November 6, 2012

My Point Is...Being Thankful...regardless

LAUREL COUNTY, Ky. — With another Halloween under our belt and the election tomorrow, now it becomes time to focus on the next holiday — Christmas.

Christmas marks the season of giving, the celebration that originated from God’s gift to humanity— His son Jesus, who sacrificed His life to redeem our faults and to serve as an example of how to live a wholesome life.

But wait — there are two other holidays that fall between now and the late December. On November 11, we honor our veterans through Veteran’s Day, although locally, celebrations have already been marked. Saturday was the second annual Veteran’s Day Parade, an occasion set by current Laurel County Judge Executive David Westerfield and supported by city and county officials. The “Welcome Home Vietnam Veterans” parade in 2010 was one that will, undoubtedly, be hard to surpass. While last year’s parade did not reach that extent, it was indeed a sacred time to honor those who served their country, as was this year’s.

Another holiday that is often pushed aside for the Christmas rush is Thanksgiving Day. Though the “official” Christmas shopping season begins the day after Thanksgiving. Christmas items were on store shelves before Halloween drew near. While merchandising in a downed economy necessitates pre-season displays, I must agree with my son-in-law, Will Dearner, who became frustrated when he tried unsuccessfully to buy a pumpkin a week before Halloween at a local store and was instead nearly swamped by Christ-mas trees.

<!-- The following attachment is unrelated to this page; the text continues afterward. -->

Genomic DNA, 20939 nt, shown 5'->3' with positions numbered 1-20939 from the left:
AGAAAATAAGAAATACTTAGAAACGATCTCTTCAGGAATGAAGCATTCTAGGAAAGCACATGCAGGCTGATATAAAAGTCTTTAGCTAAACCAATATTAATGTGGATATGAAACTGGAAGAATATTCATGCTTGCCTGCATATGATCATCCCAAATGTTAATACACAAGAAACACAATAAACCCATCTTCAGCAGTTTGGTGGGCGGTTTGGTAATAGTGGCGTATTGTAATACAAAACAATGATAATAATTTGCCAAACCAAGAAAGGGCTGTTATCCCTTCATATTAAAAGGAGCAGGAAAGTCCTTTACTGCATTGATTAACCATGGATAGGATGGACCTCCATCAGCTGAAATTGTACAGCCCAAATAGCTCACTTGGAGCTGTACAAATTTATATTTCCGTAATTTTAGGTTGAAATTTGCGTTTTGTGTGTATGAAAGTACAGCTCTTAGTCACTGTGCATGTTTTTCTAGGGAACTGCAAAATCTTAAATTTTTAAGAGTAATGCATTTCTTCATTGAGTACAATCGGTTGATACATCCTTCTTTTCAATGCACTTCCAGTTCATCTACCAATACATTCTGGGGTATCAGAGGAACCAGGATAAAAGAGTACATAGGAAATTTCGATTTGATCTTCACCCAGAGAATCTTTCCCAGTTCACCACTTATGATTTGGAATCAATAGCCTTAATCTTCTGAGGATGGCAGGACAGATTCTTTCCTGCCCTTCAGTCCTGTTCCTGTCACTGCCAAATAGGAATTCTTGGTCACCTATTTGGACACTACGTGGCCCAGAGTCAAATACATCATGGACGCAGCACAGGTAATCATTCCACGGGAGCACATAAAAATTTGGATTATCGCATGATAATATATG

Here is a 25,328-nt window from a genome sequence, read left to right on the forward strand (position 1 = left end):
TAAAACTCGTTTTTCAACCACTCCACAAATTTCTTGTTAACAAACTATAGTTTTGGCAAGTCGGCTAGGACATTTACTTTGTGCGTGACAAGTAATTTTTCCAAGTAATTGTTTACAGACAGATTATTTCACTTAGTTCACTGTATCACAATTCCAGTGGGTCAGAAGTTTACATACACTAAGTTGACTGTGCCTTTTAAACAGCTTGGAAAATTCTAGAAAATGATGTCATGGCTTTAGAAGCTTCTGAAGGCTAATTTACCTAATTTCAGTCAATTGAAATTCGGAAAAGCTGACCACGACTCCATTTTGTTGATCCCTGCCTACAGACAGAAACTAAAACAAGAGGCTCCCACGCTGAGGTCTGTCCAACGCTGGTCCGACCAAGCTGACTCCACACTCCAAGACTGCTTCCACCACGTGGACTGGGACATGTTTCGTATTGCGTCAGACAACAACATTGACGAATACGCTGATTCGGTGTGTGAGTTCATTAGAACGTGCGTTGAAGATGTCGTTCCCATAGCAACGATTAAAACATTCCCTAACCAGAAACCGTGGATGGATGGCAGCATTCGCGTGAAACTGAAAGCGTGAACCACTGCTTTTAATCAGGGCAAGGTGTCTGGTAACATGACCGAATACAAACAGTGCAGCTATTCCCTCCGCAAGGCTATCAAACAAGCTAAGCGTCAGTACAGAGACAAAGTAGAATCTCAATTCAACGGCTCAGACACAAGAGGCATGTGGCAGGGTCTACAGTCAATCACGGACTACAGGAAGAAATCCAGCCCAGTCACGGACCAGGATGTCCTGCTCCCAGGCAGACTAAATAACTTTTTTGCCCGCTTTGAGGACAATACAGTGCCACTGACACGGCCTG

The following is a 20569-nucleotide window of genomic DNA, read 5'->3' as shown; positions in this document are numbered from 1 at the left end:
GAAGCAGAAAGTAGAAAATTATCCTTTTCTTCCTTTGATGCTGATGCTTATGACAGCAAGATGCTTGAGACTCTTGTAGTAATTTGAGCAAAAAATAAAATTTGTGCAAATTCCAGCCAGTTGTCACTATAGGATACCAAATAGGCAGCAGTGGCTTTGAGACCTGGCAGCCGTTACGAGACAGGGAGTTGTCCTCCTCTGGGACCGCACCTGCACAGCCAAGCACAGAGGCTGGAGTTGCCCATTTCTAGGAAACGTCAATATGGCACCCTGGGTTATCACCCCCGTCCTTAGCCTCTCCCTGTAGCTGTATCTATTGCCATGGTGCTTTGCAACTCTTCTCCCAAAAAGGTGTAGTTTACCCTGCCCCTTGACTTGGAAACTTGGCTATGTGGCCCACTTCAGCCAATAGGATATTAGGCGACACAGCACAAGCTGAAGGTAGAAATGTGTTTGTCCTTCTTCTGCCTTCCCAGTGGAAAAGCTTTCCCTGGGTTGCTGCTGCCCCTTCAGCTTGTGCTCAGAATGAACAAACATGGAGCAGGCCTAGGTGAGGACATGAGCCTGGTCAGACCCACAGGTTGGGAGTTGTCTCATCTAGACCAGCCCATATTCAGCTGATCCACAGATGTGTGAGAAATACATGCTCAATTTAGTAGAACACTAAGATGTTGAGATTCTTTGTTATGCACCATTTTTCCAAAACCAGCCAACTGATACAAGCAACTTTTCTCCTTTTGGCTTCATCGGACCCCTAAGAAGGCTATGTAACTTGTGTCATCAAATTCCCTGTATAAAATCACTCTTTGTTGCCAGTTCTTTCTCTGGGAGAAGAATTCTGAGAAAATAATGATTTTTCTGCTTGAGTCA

Holidays have been major markets for retailers, with everything from trinkets and jewelry to massive home and yard displays. The commercialism of our society today detracts from the true purpose of the holiday season.

Thanksgiving seems to have faded into the sunset while Christmas steps up to the forefront of the fall celebrations. Thanksgiving is the first true American holiday. It was set aside to remember the struggles of the early settlers and to bask in the harvest of their crops. Settlers and Native Americans joined together to give thanks to God for their bounty, without prejudice, without judgment, without hesitation to recognize and rejoice in the blessings from a higher being to which their harvest was undoubtedly due.

What a shame that this meaningful holiday has evolved to little more than a big meal, afternoon and evening football games, and a four-day weekend for many.